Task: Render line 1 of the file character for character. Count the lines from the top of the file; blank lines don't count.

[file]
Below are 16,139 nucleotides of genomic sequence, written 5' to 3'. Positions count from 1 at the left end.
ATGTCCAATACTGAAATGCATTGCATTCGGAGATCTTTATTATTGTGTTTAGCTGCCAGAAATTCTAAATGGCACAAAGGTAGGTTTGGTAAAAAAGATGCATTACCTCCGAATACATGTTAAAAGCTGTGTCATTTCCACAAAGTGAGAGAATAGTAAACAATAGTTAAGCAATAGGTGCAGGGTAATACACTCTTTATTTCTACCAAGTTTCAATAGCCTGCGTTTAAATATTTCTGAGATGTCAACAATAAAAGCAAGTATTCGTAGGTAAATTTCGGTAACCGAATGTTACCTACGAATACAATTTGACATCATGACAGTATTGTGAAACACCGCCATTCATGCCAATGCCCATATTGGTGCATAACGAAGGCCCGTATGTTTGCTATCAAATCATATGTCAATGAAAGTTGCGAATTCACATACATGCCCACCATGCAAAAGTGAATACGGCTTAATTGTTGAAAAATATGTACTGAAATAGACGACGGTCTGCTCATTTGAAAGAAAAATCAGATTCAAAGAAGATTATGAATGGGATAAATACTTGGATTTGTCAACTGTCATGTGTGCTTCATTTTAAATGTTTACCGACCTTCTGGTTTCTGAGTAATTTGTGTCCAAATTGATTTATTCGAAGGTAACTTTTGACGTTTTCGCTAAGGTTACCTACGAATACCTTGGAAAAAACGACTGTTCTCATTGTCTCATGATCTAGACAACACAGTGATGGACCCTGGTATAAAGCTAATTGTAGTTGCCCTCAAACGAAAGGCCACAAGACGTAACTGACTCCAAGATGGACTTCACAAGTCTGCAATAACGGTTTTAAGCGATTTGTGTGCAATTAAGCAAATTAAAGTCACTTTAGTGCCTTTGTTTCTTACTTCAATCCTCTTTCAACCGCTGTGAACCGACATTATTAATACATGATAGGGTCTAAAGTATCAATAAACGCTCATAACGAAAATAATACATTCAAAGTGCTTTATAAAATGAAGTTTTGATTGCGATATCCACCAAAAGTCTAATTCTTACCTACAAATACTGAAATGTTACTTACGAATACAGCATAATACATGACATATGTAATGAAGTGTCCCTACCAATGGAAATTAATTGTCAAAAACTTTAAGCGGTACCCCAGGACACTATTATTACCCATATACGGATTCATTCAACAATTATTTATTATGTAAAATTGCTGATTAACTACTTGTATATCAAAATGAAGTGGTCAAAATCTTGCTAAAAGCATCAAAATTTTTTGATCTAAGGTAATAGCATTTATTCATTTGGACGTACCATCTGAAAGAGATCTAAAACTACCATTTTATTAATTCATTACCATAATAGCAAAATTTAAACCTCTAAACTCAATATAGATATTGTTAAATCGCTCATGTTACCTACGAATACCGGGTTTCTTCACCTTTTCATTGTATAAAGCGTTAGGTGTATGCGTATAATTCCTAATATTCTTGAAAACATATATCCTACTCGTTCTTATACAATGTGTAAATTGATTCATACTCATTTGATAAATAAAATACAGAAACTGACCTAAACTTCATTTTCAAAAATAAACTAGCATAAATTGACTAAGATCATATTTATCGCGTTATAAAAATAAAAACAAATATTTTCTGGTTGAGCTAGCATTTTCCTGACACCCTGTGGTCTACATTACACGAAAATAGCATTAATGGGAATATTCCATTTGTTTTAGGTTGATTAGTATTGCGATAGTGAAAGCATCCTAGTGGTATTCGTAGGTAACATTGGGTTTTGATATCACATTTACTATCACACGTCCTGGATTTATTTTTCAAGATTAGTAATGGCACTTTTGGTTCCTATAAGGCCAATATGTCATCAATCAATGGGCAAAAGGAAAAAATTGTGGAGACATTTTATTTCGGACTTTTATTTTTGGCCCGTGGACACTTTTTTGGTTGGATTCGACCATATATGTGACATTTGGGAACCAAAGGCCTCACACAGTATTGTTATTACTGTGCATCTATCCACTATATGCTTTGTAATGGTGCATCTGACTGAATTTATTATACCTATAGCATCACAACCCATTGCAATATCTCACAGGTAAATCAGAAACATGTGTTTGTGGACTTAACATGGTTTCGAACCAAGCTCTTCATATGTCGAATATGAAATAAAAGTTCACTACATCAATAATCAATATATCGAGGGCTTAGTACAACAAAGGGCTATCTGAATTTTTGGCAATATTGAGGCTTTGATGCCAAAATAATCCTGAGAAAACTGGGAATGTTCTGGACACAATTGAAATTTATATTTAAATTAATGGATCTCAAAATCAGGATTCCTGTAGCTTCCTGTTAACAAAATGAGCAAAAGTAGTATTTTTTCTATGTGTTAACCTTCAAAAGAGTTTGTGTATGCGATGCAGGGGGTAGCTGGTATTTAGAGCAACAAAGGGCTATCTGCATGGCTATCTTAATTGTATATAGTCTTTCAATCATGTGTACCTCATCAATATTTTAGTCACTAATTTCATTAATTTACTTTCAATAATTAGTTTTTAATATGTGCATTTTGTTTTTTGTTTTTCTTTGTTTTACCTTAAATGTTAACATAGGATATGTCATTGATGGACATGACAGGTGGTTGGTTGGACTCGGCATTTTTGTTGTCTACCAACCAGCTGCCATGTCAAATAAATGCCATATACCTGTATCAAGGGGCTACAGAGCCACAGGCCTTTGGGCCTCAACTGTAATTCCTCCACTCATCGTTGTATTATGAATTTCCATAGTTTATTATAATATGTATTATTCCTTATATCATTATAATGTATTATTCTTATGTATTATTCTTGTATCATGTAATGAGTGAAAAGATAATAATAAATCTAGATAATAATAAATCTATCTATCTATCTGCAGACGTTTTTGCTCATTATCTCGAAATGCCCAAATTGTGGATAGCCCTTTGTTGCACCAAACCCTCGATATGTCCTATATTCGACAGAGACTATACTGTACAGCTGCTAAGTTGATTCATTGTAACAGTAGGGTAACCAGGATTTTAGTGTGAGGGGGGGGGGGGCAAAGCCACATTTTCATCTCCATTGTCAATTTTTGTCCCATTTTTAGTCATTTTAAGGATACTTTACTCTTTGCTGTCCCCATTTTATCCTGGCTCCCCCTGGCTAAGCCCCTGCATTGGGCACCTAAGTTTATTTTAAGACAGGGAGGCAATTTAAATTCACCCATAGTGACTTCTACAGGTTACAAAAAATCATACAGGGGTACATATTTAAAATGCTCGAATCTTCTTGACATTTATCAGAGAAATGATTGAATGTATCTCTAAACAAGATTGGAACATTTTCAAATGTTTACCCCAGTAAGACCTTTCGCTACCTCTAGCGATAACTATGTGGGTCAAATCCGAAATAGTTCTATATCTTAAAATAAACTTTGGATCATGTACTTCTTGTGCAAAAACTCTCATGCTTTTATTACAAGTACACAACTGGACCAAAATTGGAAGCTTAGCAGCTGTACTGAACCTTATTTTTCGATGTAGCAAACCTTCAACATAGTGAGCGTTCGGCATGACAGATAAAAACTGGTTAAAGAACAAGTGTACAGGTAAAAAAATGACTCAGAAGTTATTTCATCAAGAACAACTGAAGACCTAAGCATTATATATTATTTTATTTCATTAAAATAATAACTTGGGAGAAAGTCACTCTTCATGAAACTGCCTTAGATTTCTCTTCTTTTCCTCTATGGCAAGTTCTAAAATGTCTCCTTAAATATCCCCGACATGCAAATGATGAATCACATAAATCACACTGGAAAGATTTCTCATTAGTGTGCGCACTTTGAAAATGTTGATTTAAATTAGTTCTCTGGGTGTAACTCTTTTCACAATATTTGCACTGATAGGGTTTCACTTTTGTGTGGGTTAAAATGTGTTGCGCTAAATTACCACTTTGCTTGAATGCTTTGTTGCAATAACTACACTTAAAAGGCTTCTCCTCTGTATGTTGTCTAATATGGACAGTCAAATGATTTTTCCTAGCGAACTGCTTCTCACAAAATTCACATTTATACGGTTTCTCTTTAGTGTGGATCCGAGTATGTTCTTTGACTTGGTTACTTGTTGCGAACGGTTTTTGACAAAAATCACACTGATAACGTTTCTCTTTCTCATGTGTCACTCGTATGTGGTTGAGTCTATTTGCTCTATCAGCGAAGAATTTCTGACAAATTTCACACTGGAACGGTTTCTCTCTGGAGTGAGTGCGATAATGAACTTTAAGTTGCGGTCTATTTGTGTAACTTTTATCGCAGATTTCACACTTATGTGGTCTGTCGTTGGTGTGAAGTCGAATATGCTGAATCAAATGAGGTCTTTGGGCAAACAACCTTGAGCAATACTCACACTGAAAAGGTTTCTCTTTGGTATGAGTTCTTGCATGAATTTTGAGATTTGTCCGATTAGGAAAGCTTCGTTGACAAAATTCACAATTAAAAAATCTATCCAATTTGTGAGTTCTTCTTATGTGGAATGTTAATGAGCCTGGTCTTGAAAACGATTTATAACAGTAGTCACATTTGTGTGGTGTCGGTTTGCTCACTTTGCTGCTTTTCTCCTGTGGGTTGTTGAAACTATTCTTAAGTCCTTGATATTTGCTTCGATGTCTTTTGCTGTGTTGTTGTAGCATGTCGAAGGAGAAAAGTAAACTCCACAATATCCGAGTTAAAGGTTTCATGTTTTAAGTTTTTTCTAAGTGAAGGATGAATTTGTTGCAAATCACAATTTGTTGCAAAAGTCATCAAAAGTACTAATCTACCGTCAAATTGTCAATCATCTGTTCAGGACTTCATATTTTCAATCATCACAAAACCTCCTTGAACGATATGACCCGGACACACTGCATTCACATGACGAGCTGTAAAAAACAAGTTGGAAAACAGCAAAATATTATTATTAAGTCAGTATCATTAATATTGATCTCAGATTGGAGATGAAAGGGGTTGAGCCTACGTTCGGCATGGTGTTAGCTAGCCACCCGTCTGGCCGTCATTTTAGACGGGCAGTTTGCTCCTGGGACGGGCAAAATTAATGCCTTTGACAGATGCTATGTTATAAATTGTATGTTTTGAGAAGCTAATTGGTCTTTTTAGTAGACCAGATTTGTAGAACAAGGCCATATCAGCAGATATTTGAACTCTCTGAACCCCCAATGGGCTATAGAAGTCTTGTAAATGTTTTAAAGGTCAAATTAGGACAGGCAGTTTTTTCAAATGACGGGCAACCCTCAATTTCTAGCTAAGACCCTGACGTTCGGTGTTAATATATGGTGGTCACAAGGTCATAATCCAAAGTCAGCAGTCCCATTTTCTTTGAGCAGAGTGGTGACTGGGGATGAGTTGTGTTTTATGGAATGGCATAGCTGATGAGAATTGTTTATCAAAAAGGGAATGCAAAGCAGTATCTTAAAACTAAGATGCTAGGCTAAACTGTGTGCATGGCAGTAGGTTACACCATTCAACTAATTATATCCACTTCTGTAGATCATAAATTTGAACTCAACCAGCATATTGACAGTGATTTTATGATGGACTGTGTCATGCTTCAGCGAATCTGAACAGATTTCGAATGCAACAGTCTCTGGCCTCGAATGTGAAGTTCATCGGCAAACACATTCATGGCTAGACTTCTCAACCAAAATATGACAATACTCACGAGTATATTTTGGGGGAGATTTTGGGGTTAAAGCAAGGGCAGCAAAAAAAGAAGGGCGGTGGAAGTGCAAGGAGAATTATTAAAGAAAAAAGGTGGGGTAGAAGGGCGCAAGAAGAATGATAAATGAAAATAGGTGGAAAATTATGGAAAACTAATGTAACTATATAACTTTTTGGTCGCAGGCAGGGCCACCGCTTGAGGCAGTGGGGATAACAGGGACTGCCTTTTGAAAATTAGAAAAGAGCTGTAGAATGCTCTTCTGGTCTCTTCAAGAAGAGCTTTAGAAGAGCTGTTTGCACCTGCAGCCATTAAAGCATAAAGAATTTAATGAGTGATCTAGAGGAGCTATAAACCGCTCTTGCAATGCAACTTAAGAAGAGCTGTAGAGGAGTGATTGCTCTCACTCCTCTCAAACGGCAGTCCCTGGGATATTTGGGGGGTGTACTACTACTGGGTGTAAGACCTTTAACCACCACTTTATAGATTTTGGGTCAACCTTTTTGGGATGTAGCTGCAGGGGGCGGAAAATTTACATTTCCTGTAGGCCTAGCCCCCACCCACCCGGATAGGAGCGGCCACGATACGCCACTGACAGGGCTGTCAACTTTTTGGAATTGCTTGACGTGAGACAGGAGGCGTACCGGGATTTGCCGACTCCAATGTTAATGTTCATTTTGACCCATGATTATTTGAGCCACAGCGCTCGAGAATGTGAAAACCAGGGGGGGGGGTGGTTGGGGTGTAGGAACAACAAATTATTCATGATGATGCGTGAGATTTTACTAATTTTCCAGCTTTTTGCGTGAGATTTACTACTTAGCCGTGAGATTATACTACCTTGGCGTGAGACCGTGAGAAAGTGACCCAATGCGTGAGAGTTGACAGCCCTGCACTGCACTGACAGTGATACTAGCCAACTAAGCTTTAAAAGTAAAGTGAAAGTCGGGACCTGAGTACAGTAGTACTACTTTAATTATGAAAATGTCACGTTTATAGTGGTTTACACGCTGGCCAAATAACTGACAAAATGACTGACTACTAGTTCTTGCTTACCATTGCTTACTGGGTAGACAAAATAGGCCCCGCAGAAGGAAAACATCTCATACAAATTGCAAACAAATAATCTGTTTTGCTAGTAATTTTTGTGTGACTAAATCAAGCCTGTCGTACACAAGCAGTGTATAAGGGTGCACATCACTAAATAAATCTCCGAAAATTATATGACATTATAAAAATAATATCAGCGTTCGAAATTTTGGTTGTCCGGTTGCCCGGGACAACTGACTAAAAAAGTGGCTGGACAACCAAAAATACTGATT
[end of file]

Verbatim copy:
Below are 16,139 nucleotides of genomic sequence, written 5' to 3'. Positions count from 1 at the left end.